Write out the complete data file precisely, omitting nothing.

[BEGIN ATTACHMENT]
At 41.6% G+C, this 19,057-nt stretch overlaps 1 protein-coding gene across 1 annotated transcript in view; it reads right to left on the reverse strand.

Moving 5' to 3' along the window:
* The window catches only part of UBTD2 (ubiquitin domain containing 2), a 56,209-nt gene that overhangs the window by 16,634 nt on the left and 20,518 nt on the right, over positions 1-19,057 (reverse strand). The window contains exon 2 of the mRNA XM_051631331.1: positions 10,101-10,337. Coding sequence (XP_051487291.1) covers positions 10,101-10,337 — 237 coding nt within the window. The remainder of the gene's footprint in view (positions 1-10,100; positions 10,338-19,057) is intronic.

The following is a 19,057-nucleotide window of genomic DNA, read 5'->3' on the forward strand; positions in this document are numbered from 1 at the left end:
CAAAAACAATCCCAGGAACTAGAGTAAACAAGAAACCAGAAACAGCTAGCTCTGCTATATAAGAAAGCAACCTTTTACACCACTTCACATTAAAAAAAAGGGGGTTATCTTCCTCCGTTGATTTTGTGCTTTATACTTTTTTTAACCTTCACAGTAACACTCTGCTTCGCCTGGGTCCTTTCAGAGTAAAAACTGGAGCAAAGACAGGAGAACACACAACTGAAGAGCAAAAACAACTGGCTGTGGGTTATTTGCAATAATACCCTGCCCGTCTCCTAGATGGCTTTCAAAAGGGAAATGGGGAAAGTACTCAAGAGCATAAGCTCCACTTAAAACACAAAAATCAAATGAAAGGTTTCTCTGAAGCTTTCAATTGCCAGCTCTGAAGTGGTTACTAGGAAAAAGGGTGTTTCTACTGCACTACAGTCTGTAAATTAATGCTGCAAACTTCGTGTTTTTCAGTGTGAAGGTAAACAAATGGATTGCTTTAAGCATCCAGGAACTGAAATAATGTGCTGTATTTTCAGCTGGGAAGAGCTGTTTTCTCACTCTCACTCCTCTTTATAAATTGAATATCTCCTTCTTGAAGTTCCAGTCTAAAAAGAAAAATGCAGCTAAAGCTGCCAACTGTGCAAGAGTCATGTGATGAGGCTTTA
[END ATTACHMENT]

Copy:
At 41.6% G+C, this 19,057-nt stretch overlaps 1 protein-coding gene across 1 annotated transcript in view; it reads right to left on the reverse strand.

Moving 5' to 3' along the window:
* The window catches only part of UBTD2 (ubiquitin domain containing 2), a 56,209-nt gene that overhangs the window by 16,634 nt on the left and 20,518 nt on the right, over positions 1-19,057 (reverse strand). The window contains exon 2 of the mRNA XM_051631331.1: positions 10,101-10,337. Coding sequence (XP_051487291.1) covers positions 10,101-10,337 — 237 coding nt within the window. The remainder of the gene's footprint in view (positions 1-10,100; positions 10,338-19,057) is intronic.

The following is a 19,057-nucleotide window of genomic DNA, read 5'->3' on the forward strand; positions in this document are numbered from 1 at the left end:
CAAAAACAATCCCAGGAACTAGAGTAAACAAGAAACCAGAAACAGCTAGCTCTGCTATATAAGAAAGCAACCTTTTACACCACTTCACATTAAAAAAAAGGGGGTTATCTTCCTCCGTTGATTTTGTGCTTTATACTTTTTTTAACCTTCACAGTAACACTCTGCTTCGCCTGGGTCCTTTCAGAGTAAAAACTGGAGCAAAGACAGGAGAACACACAACTGAAGAGCAAAAACAACTGGCTGTGGGTTATTTGCAATAATACCCTGCCCGTCTCCTAGATGGCTTTCAAAAGGGAAATGGGGAAAGTACTCAAGAGCATAAGCTCCACTTAAAACACAAAAATCAAATGAAAGGTTTCTCTGAAGCTTTCAATTGCCAGCTCTGAAGTGGTTACTAGGAAAAAGGGTGTTTCTACTGCACTACAGTCTGTAAATTAATGCTGCAAACTTCGTGTTTTTCAGTGTGAAGGTAAACAAATGGATTGCTTTAAGCATCCAGGAACTGAAATAATGTGCTGTATTTTCAGCTGGGAAGAGCTGTTTTCTCACTCTCACTCCTCTTTATAAATTGAATATCTCCTTCTTGAAGTTCCAGTCTAAAAAGAAAAATGCAGCTAAAGCTGCCAACTGTGCAAGAGTCATGTGATGAGGCTTTA